Clinical negligence claims and the role of the expert

Deborah Blythe, Consultant in the Russell-Cooke Solicitors, personal injury and medical negligence team.
Deborah Blythe
4 min Read

Most people hate the thought of undergoing any medical procedure even if it is supposed to be straightforward and low risk. Very often a patient will be asked to sign a consent form just before having the operation blissfully unaware of the potential risks and complications that might occur. So it is particularly shocking for the patient when something goes wrong.

When a simple low risk operative procedure ends up causing serious injury it is easy to see why it would be assumed that liability would automatically be established. However this is not the case. Liability needs to be proved and to do this, a legal test involving three distinct legal hurdles needs to be overcome:

  1. establishing that there is a legal duty of care between the patient and Trust/doctor
  2. establishing that the duty of care has been breached through negligent treatment, and
  3. establishing that the negligence has caused the injury from which the patient now suffers (as opposed to any underlying condition).

In order to overcome these hurdles, evidence in the form of independent expert medical opinion is needed.

An example

We acted for Mrs X who was a 60 year old woman who had a scan to try and find the source of her abdominal pain. There was an incidental finding of a cyst in the uterus and thickening of the endometrium. It was recommended that she undergo a hysteroscopy to investigate the cyst and thickening and take a biopsy if necessary.

She was assured that it was a simple and straightforward procedure with little risk. The consent form just listed infection, bleeding and perforation as frequently occurring risks. There was no discussion of, or provision for, any extra procedures that might become necessary during the procedure.

The procedure was undertaken by a relatively junior member of staff who had failed to understand the risk implications for Mrs X of a retroverted uterus and stenotic cervix. During the procedure, a polyp was found and, in trying to remove the polyp with forceps, the junior doctor perforated the uterus and damaged the bowel.

Poor Mrs X thought she was going into hospital for a routine procedure and instead woke up to find herself in ITU with a bladder and bowel perforation and colostomy. Not surprisingly, she thought liability would be automatically established with no need to prove liability. However, perforation of the uterus or bowel or both can occur following routine procedures and the defendant Trust denied liability and argued that it was just 'bad luck' that she had suffered these injuries.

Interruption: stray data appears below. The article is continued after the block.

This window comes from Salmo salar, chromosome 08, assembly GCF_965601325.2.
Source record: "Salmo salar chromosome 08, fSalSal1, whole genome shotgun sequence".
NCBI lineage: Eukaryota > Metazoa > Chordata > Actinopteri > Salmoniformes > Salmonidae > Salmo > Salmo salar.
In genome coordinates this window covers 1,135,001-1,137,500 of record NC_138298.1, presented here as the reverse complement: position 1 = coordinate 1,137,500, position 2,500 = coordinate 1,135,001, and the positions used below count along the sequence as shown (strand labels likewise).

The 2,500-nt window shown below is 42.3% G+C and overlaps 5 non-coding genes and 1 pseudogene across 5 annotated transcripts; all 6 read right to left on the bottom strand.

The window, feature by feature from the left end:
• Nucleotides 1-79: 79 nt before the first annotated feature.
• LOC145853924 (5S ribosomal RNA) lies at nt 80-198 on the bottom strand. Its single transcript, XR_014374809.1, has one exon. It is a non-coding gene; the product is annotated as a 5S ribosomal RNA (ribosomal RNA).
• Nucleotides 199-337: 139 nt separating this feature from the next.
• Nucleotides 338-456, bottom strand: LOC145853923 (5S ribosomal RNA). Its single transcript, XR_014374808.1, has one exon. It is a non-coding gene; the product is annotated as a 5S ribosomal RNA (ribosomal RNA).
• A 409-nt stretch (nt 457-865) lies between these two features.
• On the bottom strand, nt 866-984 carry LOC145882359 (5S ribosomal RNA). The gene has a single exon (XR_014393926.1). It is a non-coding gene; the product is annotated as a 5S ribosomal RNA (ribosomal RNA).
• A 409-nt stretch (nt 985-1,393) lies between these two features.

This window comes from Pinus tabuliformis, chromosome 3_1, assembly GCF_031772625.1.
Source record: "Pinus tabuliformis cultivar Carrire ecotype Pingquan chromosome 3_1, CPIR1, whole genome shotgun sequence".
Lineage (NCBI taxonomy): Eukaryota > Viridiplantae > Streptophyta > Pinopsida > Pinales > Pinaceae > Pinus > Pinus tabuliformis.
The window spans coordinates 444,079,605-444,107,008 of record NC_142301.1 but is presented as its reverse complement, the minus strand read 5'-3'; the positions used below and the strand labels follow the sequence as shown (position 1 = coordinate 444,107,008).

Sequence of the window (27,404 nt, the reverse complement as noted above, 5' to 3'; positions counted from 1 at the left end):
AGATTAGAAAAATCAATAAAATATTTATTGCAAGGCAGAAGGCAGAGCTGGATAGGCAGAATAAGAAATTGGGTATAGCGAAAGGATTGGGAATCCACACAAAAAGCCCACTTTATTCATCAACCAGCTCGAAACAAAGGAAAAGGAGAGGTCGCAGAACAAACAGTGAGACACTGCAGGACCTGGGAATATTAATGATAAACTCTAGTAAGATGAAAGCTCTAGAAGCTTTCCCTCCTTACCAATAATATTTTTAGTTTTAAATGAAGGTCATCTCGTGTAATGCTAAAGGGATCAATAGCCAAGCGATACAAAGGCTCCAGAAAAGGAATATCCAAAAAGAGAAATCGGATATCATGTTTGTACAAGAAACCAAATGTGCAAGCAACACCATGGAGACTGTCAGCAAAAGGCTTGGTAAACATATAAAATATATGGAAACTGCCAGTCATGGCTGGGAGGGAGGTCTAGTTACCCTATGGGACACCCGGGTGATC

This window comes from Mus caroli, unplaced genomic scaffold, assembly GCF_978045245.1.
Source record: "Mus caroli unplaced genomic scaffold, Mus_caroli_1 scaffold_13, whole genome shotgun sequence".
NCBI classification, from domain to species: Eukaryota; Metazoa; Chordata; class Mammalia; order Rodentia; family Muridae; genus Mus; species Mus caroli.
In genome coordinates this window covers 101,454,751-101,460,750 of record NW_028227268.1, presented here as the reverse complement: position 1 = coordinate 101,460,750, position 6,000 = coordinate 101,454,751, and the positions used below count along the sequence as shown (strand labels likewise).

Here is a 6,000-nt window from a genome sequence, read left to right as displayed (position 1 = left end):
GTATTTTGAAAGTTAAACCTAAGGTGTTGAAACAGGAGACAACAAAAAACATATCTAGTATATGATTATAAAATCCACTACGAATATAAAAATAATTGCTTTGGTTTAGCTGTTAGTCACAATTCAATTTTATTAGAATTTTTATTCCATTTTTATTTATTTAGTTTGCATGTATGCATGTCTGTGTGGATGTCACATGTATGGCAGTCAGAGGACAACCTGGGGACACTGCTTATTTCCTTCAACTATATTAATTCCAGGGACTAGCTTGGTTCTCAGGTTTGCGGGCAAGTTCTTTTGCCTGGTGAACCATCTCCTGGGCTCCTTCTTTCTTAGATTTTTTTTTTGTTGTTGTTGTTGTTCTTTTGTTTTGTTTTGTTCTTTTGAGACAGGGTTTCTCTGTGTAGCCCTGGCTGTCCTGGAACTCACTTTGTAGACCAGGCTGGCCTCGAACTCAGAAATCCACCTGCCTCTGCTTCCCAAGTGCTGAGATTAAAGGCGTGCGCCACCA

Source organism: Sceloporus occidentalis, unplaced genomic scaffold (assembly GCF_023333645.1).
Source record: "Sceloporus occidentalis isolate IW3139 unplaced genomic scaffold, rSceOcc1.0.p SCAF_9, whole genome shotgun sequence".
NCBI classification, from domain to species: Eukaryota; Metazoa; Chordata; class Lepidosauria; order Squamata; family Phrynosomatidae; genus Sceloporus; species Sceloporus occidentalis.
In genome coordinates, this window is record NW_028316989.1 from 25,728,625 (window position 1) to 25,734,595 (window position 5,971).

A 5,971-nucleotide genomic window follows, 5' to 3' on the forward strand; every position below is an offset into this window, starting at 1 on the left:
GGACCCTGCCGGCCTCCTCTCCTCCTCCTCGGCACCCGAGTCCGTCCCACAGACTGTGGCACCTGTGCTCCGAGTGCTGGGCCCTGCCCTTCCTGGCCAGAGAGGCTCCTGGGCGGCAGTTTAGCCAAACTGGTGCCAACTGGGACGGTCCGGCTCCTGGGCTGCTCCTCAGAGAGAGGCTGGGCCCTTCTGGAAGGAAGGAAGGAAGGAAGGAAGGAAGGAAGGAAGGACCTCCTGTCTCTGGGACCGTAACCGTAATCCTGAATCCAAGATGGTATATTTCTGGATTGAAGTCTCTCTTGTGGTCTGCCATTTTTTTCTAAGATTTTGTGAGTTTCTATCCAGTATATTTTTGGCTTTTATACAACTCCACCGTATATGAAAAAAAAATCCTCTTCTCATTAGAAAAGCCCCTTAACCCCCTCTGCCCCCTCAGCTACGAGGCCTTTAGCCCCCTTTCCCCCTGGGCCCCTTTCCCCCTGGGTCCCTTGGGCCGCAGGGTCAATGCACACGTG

We therefore obtained the opinion of an expert obstetrician and gynaecologist who was of the view that the injury caused by the perforation was due to poor skill and technique on the part of the doctor and that the standard of care afforded to Mrs X fell below an acceptable level. In the end the defendant accepted the evidence of the expert and liability was eventually admitted and damages awarded.

Constructing a negligence claim

Expert evidence is central to the preparation and conduct of any clinical negligence claim and the role of the expert is crucial. A clinical negligence claim is likely to be won or lost on the quality of the expert opinion. It is therefore vital that the conducting solicitor finds the right expert whose opinion is robust and able to withstand judicial and defendant scrutiny.

Once the right expert is found then the solicitor needs to ensure that the expert is fully briefed on what they are required to do and that their opinion satisfies the legal test for negligence. The expert should be provided with all the relevant medical records and any inquiry or internal investigation records, which have been sorted and indexed (possibly with a medical chronology) and all relevant witness evidence.

As the case progresses towards a trial the expert will become increasingly involved in the case. It is vital to establish at an early stage that the expert is fully equipped both in terms of time and technology to be able to deal with the demands of being an expert witness.

The specialist clinical negligence team at Russell-Cooke have many years of experience in dealing with clinical negligence claims and in so doing have built up an extensive database of specialist expert witnesses. We pride ourselves on appointing the right expert for the case.

If you believe that you have suffered harm due to poor medical treatment then please get in contact with the clinical negligence team on 020 3826 7517 or complete our enquiry form.

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